Love is a Crock

By Erin Bradley


I think about having been engaged the same way a transexual might think about once having had a dick. It seems like it wasn’t me, but rather the real me trapped in someone else’s body.

The body I inhabited was engaged to a mechanic named Jerry. He owned a motorcycle and enjoyed getting high, playing video games, and avoiding bill collectors. Still, I was in love and compared to the boyfriend before that, an alcoholic with a misshapen penis in his seventh year of getting a Bachelor’s degree, Jerry seemed like a gem.

Jerry was too much of a stoner to be considered anything but liberal, but he came from conservative stock. By ‘conservative’ I mean his mom and dad used to talk about the state of his sister’s hymen at the dinner table and say that poor people had fallen short of the glory of God. When he was 5 years old, Jerry’s mom had him holding up photos of chopped up fetuses at abortion protests.

When we first started dating I would question his parent’s politics as best I could while maintaining the innate standard of politeness that’s genetically impossible to turn off if you come from the Midwest or were raised by the kind of mom who made you give a Valentine to everyone in the class (I was both).

After a while I got tired of fighting. Even though Jerry’s folks were conservative assholes, they were assholes who succeeded in a number of areas my own relatives had failed.
Never was this more apparent than the holidays. His parents gave awesome gifts and lived in a gorgeous house. His dad was the kind you see on Campbell’s Soup commercials and his mom’s domestic skills made Martha Stewart look like a pile of shit with a bad dye job. Their holiday parties managed to be both boozy fun and spiritually deep at the same time.

My family get-togethers were always at my aunt’s trailer, which smelled like kerosene, Pall Malls, and wet dog. I rarely got anything I liked and invariably two or more people would get in a fight that ended in someone storming off swearing to never come for the holidays ever again because they’ve “had it up to here with this shit.”

The more serious Jerry and I got, the harder I tried to fit in with his family. I started attending weddings, reunions, and religious holidays at 2 day intervals. I hid the Mother Jones magazine when his mom and dad came over and tried my best to swear less. I remember going to Bible study and then driving to my girlfriend Lachelle's house where I would suck down Marlboro Lights and rage over how sexist the sermon was. I was living the dual life of part riot girl, part Sambo.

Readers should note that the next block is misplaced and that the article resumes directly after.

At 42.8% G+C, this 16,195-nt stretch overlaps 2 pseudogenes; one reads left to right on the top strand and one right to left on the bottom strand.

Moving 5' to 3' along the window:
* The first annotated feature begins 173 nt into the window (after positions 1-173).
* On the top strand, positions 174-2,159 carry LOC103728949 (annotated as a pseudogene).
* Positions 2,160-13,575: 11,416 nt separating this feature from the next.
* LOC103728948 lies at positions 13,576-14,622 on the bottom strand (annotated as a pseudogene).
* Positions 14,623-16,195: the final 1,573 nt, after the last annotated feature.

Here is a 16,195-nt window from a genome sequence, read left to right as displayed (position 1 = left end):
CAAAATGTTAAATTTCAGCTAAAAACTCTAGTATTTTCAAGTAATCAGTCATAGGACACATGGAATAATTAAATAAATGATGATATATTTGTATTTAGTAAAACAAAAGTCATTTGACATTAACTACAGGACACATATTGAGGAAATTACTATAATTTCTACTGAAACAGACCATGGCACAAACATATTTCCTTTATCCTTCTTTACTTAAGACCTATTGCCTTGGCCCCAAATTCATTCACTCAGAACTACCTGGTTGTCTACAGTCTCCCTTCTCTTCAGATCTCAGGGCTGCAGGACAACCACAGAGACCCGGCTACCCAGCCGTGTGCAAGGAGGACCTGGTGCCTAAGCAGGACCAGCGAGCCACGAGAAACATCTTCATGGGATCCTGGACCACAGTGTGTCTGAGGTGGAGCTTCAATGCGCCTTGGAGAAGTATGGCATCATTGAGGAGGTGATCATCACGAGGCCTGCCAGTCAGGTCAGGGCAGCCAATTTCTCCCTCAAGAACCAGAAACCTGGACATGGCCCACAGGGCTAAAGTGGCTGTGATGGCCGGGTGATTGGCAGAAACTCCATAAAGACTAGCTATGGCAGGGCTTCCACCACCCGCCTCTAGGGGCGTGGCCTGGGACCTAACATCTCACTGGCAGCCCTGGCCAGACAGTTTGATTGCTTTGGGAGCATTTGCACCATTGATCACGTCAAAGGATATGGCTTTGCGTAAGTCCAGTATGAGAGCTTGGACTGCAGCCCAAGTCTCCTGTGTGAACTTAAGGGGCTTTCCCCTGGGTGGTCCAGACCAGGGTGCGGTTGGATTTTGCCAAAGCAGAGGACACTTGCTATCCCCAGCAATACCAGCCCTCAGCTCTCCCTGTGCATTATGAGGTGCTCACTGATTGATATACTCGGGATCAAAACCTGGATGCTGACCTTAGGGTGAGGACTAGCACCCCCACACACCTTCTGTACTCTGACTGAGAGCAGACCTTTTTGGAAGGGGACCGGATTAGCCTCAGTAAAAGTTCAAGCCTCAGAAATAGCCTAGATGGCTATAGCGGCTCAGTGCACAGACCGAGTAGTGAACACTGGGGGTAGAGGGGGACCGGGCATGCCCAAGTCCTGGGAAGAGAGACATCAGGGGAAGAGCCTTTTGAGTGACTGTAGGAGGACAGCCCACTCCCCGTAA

I started doing things not normal for your average 45 year old, let alone a girl with the majority of her twenties still in front of her: I got matching furniture, including a “country style” dinette set. I would cook up a week’s worth of meals in advance and freeze individual portions for ‘fast and delicious meals in minutes’. I would (this is difficult to say) PACK JERRY’S LUNCH while he sat on his ass, smoking a doob and playing Sega.

Sometime around the peak of my Susie Homemaker psychosis I asked for (and of course got) a crockpot for my birthday from Jerry’s parents. It had pink and green flowers on the side and the word “RIVAL” on the front. I think that was some sort of subliminal message from his mom.

Carefully cutting up hunks of meat and vegetables and spending the day in erotic anticipation of the meal that awaited took the place of any sort of sex Jerry and I were not having, as fighting had taken up the majority of our time together as of late.

One cold, shitty February day I came home to an empty house. Jerry was working late and hadn't called to let me know (again). I was in a pissy mood as I peered into the Rival to see how the beef stew was doing.

Inside was a cold oily mess that smelled similar to what I'd imagine would be the odor of rotting cow vagina. Apparently I had put all the ingredients in that morning and forgotten to turn the fucking thing on.

Jerry came home hours later to me crying facedown on the floor of our bedroom, refusing to talk to him or move my hands from my face, which had become bright red due to an unknown allergy to Reunuzit Carpet Fresh. It was the start of what would be a four month long breakdown whereby I started questioning my relationship with him, his parents, and ultimately, myself.

What the fuck was I doing? Why the fuck was I living like this? Why did I alternately want to cry and gouge my eyes out with jealousy after seeing all the cool, creative shit my friends were doing and here I was stuck with a mechanic who didn’t understand why repo men calling the house was a bad thing and whose parents’ love was contingent upon me shutting the fuck up when they made jokes about Hillary Clinton being a hairy bulldyke?

Not surprisingly, Jerry and I split up. And though I can trace it back to a number of notable incidents and events - the work party wine fight that ended in a scratched arm, the overdrawn debit card screaming match in Target, the hours spent bitching on the phone on the company dime - the time I looked deep, so deep into that crockpot is the night where I truly lost him and found myself.

Erin Bradley is a freelance writer living in New York City. The blog of her dating life can be found on

Illustration by Olivia Todd.